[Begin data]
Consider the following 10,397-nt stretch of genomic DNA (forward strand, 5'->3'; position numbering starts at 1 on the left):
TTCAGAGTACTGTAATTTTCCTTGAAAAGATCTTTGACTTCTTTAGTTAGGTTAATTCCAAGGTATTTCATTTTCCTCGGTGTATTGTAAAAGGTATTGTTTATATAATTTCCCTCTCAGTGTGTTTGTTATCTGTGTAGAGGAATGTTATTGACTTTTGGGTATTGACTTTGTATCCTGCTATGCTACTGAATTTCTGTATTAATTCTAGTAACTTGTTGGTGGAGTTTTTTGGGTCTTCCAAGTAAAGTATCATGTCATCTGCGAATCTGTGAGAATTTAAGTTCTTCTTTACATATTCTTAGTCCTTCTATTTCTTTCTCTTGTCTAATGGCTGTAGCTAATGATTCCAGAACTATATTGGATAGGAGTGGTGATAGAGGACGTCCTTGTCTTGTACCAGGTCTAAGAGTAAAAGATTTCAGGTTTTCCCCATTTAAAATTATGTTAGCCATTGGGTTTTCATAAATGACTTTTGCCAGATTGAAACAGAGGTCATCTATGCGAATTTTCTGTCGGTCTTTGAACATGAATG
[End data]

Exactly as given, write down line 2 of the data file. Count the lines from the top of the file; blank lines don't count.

TTCAGAGTACTGTAATTTTCCTTGAAAAGATCTTTGACTTCTTTAGTTAGGTTAATTCCAAGGTATTTCATTTTCCTCGGTGTATTGTAAAAGGTATTGTTTATATAATTTCCCTCTCAGTGTGTTTGTTATCTGTGTAGAGGAATGTTATTGACTTTTGGGTATTGACTTTGTATCCTGCTATGCTACTGAATTTCTGTATTAATTCTAGTAACTTGTTGGTGGAGTTTTTTGGGTCTTCCAAGTAAAGTATCATGTCATCTGCGAATCTGTGAGAATTTAAGTTCTTCTTTACATATTCTTAGTCCTTCTATTTCTTTCTCTTGTCTAATGGCTGTAGCTAATGATTCCAGAACTATATTGGATAGGAGTGGTGATAGAGGACGTCCTTGTCTTGTACCAGGTCTAAGAGTAAAAGATTTCAGGTTTTCCCCATTTAAAATTATGTTAGCCATTGGGTTTTCATAAATGACTTTTGCCAGATTGAAACAGAGGTCATCTATGCGAATTTTCTGTCGGTCTTTGAACATGAATG